It's the first time Texas wide receiver Quan Cosby has been in the state of Ohio since his 26-yard touchdown catch in the last minute felled the Buckeyes in the Fiesta Bowl.
And, no, there have been no incidents.
"No, no hate mail. But I haven't checked my e-mail yet. There could be some waiting," he said with a smile as he walked off the field Friday.
There is everything to love about Cosby, except maybe his height of 5-9. He vacuums every ball near him, he returned kicks and punts in college, and he missed the first day of Bengals rookie camp because he had been summoned to a University of Texas fundraiser in Houston to share the dais with the UT president and the dean of the school of social work that hands him his degree May 23.
"About 15 to 20 minutes,"' said Cosby of the length of his speech. "It was basically a lot of alums in Houston and we were representing the school."
And who better? While catching 92 balls for the Longhorns this past season, Cosby continued his community service and put together meet-and-greets and UT stadium tours with coach Mac Brown and his players for groups representing Down Syndrome as well as cancer patients.
When the Bengals agreed with him on a free-agent contract after the draft, he told them he couldn't get here for the start because "he had a meeting with the school president and that tells you something about him," said head coach Marvin Lewis.
He's the grown-up man of this camp. At 26, Cosby is already a community icon, a playmaker for one of the nation's top colleges and a 340-game veteran of pro baseball in the Anaheim system that ended with a .260 batting average.
And, he shared the ESPN tube with a TV legend when he spent Sunday with Bill Cosby, no relation but plenty of mutual admiration. Bill was so impressed with Quan's 14 catches, 171 yards and two touchdowns in the Fiesta Bowl that he reached out to him. Cosby the younger introduced him at his show in Austin soon after and they got together on Draft Day in Englewood, N.J., before one of Bill's shows.
"He's very inspirational," Quan said. "He always brightens up the day no matter what and he's got great messages to share."
But if Cosby is going to make this team, the guy he has to impress is assistant coach Darrin Simmons and it's going to have to be on the underbelly of the NFL and not on center stage:
Specifically, returning the ball.
Specifically, punt returns.
Cosby returned just six last season, the longest for 14 yards, but did average 9.4 yards on 19 returns the year before.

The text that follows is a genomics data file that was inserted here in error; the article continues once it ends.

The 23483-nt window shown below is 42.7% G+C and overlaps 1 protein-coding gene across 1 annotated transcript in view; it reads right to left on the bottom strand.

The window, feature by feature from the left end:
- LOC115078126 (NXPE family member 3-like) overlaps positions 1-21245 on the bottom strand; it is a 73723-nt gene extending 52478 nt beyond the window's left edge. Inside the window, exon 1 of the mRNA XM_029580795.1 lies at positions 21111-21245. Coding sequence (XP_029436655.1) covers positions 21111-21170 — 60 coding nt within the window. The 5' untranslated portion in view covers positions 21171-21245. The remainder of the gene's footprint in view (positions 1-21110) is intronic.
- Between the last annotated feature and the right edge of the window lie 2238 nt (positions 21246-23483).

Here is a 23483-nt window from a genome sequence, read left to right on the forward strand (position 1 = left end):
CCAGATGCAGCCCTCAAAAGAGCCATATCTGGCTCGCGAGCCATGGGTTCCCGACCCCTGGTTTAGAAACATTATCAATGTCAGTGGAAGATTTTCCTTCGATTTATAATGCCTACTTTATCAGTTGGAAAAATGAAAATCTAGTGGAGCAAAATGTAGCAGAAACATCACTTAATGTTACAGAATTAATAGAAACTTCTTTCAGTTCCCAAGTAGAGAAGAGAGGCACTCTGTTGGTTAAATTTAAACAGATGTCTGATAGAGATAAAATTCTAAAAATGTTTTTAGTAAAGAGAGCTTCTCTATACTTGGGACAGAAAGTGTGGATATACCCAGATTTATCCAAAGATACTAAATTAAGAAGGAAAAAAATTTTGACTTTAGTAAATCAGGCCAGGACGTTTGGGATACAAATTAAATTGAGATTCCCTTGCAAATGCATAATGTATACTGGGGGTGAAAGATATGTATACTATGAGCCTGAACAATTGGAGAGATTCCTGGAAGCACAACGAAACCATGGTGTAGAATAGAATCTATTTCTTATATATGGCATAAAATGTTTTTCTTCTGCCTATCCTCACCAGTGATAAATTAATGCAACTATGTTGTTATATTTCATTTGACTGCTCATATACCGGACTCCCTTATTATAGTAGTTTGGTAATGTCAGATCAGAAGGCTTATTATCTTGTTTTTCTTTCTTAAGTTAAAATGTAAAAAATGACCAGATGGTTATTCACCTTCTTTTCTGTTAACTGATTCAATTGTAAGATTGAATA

"There's not much to tell out here because we're just catching the ball. He never had any issues with that in college from what I can tell," Simmons said. "He did kick return in college extensively, not punts. If you're looking for a body type for that, he fits the mold. He'll get the opportunity."
Plenty of opportunity for a team that hasn't returned a punt for a touchdown since 2003 and where it averaged less than eight yards per return last year.
"As long as I'm running around with these guys at the same tempo and speed, I don't feel old," Cosby said. "If I continue to do what I did at Texas: Catch the ball, be smart out there and play special teams, I have a good shot to make it."
The 5-9, 200-pound Cosby is coming off two seasons he caught 152 balls and he had a 12.2-yard average in '08. He has been taking notes on how his style compares.
"Steve Smith is a smaller guy that goes up and gets the ball. He catches most everything that comes his way," he said. "Him or little (Wes) Welker. The way he moves the chains. It's OK if Randy Moss scores the touchdowns; he catches the 100 balls to get them down there. I really respect him. That's the big thing. To keep the chains moving, get the first downs and keep the offense rolling."
Cosby also knows he'll end up in the slot here at some point. He played both outside spots at Texas, but knew the inside.
"I like the routes. I like battling those inside guys," Cosby said. "They don't usually have the deep routes, but they have to make huge plays to keep the chains moving. I like that responsibility."
There's not a lot of room at receiver. There are spots, more than likely, for Laveranues Coles, Andre Caldwell, Jerome Simpson and Chris Henry. Take the Bengals at their word and there is a spot for Chad Ochocinco. So it would seem there is a battle royale for that sixth and final spot. And the guy better be able to return.
Or at least come up with plays like the one that beat the Bucks with 16 seconds left.
"They were blitzing two linebackers and leaving one back in (man) coverage," Cosby said. "It's got to be the biggest (catch) because of the way we won and the way my career ended."
Now his other one is starting in Ohio.
"I'm hoping to make some more so they won't remember me for that," he said.